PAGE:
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Re: Re : Influence of valid code on screen readers

From: Tina Holmboe <tina@greytower.net>
Date: Sat, 18 Jun 2005 23:10:05 +0200 (CEST)
Message-Id: <200506182110.j5ILA5FU006315@asterix.andreasen.se>
To: w3c-wai-gl@w3.org

On 18 Jun, Maurizio Boscarol wrote:

> Still, that will not guarantee accessible pages. It depends on quality 
> of code, of textual equivalents, of structural and semantic markup,
> and many other design solutions.

  Here's the catch. A valid document may, just as an invalid one, be
  accessible. However, an *invalid* one runs a much greater risk of
  having *poor* structure and mangled semantics.

  We all agree, I would presume, that structure and semantics are
  important pieces of accessibility. Valid code is essential: if the
  structure and semantics are coded *wrong*, then who knows what might
  come out in the other end of a random user-agent?

  Invalidity equals poor quality code, possibly incorrect structure, and
  the chance of confusing semantics. Whyever would we NOT want to make
  this a priority one checkpoint?



> the problem about validation isn't always tag soup, but some little 
> implementation mistakes, that don't significatively affect the quality 
> of code. The pages can nonetheless be accessible.

  The problem we would need to accept is rather this: there is no way to
  tell whether the "little implementation mistake" is, or is not, a
  problem for accessibility.

  As you write:


> a good indicator of quality, but even minor problems in validity
> don't affect accessibility.

  Perhaps not. And perhaps they do. However, *major* problems with
  validity *do* affect accessibility.

  In reality, there is no way to tell which of these little mistakes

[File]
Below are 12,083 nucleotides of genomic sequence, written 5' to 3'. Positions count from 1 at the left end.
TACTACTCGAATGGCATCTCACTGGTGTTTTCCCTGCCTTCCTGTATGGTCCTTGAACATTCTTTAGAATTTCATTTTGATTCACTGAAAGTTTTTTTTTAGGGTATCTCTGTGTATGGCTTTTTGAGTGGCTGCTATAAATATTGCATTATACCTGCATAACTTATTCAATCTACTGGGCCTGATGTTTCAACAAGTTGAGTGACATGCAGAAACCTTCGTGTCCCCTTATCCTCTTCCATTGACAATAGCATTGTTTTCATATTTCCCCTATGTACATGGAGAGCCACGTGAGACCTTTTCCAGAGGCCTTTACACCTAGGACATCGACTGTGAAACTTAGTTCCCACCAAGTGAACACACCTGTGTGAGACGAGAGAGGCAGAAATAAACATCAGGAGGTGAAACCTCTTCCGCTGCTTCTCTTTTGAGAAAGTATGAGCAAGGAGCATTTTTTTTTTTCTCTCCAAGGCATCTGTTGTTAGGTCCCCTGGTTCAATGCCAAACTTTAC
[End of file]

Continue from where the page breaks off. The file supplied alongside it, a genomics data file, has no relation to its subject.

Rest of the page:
might have an effect or not, without actual testing.

  The only sensible way of handling this situation is to state, clearly:
  validity issues that can be automatically tested, SHOULD be
  automatically tested as a priority one checkpoint and, in effect,
  gotten out of the way.

  Otherwise we need to add something to p1 which says: "Make sure any
  invalid code doesn't mess up accessibility".

  As has been pointed out - we cannot *know* that invalidity
  messes with accessibility. The flip side is that we cannot *know* that
  it doesn't, not without testing.


  Testing to see whether doing things incorrectly might create
  accessibility problems is somewhat illogical.




> complain about validation, but only about real accessibility.
> Validation should be encouraged, but at the top quality level, not at
> basic level.

  Invalid structure and semantic is, atleast in my mind, as real an
  accessibility issue as any.

  Besides, it *is* an easy problem to fix.


-- 
 -    Tina Holmboe                    Greytower Technologies
   tina@greytower.net                http://www.greytower.net/
   [+46] 0708 557 905
Received on Saturday, 18 June 2005 21:10:13 UTC

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